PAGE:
By combining David's estimate of the location of the parked car with defendant's location of the point of impact, we can get a distance of some 50 feet more than defendant's estimate of the distance between the parked car and the boys at the time they emerged from behind it. However, as noted above, David testified that when he observed the distance of the oncoming car from Richard, Richard was beyond rescue. If the distance was greater than that indicated by defendants, then from David's testimony we can only conclude that defendants' speed was greater than the driver stated. That would perhaps prove negligence, but would still not prove that he had a last clear chance to avoid the accident.
All witnesses who attempted to locate the point of impact, with the exception of Linda, appellant's little sister, placed it on the westerly side of the street. All their testimony was that the boy was in motion up to the point of impact. Linda placed marks on the diagram designating where she first saw defendant's car and the point of impact. The only interpretation of her testimony would be that after the driver safely passed to the west of the boy he swerved his car eastward into him.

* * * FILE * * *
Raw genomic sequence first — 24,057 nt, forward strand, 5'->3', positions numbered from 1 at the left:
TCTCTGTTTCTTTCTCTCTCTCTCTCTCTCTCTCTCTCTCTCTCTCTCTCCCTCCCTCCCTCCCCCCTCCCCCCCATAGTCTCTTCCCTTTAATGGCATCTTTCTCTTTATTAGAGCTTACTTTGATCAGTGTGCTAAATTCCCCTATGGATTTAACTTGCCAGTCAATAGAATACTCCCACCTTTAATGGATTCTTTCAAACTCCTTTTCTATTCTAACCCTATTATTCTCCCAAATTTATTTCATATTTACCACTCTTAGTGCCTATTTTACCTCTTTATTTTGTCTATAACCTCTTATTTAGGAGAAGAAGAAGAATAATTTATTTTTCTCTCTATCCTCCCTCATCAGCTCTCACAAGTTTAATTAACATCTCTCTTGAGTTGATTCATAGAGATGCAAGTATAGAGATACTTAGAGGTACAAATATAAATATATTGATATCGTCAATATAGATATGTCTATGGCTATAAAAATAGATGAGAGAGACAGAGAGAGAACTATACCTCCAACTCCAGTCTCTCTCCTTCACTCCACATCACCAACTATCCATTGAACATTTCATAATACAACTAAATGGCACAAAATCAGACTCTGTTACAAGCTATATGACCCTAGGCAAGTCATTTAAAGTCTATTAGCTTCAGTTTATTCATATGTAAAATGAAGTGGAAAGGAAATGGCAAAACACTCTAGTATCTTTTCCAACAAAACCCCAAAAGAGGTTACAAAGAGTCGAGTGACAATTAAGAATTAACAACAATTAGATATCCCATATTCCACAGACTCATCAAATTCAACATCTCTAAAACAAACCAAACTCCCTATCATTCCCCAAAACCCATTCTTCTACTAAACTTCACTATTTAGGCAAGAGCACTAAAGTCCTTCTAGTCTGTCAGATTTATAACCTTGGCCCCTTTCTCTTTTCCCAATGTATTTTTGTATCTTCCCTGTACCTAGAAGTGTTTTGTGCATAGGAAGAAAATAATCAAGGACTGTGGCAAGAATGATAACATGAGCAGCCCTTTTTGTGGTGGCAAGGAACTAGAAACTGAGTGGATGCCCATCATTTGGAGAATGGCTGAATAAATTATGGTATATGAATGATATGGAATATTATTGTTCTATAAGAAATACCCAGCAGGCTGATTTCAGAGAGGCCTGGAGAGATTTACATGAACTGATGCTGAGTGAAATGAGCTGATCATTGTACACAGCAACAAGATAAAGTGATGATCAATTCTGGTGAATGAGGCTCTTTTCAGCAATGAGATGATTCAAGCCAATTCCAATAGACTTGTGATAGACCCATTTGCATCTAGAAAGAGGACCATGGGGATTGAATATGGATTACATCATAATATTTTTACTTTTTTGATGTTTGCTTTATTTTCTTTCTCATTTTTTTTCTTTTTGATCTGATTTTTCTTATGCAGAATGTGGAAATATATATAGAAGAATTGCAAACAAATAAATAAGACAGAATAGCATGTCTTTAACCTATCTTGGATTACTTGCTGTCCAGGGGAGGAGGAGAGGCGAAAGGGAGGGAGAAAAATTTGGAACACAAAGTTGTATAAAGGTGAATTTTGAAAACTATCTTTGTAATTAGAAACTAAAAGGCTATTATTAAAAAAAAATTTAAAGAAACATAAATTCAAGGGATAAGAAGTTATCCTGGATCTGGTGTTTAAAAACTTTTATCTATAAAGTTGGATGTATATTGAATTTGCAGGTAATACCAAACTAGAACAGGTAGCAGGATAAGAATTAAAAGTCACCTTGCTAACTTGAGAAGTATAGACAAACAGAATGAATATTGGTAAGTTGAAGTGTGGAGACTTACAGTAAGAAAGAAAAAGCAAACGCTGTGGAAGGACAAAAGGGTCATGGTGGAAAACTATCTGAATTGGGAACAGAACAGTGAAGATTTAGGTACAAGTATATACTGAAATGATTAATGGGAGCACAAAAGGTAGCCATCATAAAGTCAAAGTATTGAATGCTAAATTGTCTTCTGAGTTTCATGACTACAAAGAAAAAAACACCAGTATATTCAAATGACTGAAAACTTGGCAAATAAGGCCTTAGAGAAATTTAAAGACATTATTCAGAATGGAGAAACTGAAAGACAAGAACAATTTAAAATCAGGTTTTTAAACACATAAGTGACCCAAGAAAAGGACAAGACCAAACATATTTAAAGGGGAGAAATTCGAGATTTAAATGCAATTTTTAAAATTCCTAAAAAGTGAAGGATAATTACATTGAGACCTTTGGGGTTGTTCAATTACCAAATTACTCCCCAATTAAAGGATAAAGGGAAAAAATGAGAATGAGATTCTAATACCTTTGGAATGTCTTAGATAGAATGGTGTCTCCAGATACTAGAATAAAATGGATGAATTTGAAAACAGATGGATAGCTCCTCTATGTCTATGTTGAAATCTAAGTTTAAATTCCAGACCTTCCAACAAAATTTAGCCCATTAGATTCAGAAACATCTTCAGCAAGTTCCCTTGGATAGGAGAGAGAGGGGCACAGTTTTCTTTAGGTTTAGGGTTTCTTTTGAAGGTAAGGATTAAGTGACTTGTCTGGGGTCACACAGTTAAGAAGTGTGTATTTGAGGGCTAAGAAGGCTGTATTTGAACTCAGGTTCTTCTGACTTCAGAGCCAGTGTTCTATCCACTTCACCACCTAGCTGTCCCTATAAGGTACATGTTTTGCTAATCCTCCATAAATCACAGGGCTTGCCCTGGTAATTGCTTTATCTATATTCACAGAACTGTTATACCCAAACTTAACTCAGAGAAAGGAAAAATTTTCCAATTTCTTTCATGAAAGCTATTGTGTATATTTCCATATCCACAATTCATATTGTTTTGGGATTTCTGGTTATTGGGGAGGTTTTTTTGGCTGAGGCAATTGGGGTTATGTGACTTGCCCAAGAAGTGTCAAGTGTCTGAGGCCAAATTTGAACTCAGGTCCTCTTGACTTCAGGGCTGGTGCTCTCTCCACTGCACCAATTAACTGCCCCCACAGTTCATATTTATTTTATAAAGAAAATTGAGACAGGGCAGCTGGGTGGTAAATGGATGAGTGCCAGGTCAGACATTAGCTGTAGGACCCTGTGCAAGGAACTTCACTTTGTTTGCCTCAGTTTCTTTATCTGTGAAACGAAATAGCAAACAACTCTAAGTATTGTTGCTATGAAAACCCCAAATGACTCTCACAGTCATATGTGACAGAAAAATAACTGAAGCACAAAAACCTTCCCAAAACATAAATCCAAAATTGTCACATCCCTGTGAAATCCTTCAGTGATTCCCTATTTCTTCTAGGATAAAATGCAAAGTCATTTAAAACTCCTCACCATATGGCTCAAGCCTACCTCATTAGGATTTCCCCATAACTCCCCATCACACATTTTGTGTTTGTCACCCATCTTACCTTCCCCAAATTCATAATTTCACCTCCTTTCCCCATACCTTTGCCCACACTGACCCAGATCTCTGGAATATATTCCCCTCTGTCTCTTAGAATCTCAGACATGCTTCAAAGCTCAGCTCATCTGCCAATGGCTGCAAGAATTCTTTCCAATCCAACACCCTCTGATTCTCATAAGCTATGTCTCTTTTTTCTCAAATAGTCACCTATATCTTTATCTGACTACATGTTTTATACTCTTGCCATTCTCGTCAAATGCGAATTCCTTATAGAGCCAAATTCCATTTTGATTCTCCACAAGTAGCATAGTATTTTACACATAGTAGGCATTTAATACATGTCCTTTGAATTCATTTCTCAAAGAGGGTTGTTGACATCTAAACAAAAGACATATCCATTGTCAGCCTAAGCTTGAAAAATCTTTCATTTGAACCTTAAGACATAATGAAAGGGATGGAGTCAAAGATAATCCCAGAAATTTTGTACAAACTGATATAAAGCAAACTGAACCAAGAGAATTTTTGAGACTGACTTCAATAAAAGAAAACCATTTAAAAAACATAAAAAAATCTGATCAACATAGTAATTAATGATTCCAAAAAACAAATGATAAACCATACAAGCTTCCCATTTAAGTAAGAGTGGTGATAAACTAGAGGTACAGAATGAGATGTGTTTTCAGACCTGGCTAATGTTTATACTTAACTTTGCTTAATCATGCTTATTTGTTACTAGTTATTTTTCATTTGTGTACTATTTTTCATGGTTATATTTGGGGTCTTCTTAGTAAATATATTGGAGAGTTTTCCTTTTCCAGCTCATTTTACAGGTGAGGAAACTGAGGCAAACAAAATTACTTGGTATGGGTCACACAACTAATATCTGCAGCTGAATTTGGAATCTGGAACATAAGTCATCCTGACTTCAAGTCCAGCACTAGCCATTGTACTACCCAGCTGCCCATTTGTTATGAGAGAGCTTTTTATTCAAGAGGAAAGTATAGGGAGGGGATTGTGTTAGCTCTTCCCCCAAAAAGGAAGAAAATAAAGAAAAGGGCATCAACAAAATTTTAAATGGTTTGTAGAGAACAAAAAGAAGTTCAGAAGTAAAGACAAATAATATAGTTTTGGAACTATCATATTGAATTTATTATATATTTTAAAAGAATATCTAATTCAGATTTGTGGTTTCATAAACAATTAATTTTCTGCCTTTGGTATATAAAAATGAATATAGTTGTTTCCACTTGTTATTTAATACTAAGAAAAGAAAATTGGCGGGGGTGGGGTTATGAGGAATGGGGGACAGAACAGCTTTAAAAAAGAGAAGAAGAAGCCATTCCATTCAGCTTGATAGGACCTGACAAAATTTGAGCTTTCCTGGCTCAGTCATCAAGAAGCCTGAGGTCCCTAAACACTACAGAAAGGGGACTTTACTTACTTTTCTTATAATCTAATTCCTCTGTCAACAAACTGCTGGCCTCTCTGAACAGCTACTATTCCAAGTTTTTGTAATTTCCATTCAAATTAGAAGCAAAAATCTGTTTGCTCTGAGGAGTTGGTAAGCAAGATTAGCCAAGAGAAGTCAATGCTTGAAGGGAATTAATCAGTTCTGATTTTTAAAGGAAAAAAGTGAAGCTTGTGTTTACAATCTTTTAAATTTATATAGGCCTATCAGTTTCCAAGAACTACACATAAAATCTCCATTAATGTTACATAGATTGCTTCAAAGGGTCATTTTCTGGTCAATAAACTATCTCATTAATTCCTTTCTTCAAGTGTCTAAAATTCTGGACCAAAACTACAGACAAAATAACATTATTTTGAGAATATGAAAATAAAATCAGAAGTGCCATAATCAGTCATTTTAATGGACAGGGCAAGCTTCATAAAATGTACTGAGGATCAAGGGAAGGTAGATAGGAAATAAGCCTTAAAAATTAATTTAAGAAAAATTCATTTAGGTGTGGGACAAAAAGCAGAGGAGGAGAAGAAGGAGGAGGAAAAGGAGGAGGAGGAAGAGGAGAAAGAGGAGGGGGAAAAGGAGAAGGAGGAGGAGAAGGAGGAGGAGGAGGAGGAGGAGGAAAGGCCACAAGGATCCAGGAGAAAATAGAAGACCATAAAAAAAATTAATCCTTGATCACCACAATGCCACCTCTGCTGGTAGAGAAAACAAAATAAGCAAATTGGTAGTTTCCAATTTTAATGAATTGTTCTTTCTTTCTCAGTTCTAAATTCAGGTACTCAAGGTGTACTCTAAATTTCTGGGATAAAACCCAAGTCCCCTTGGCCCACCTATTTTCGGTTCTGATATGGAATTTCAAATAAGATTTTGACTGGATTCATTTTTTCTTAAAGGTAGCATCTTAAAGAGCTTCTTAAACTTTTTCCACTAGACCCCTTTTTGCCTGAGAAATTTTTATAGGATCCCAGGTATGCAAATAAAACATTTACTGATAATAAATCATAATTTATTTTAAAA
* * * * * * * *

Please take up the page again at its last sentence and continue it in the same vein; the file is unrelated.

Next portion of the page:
This case is distinguishable on its facts from those cases in which it is held proper to give the last clear chance instruction. In Selinsky v. Olsen, 38 Cal.2d 102, 105, 237 P.2d 645, 647, there was evidence that plaintiff's car was stalled in defendant's lane of traffic from between five seconds and one minute and defendant's view was unobstructed. The court there said: ‘Thus we do not have a case in which plaintiff's car was in motion or suddenly appeared in defendant's path as existed in the authorities relied upon by defendant. The jury could have inferred also, that defendant knew or should have known, in the exercise of ordinary care, that plaintiff could not escape. Under the evidence most favorable to plaintiff, defendant could have seen plaintiff's car standing in the road ahead of him for a minute before the impact and thus could, by the exercise of ordinary care, have avoided the accident.’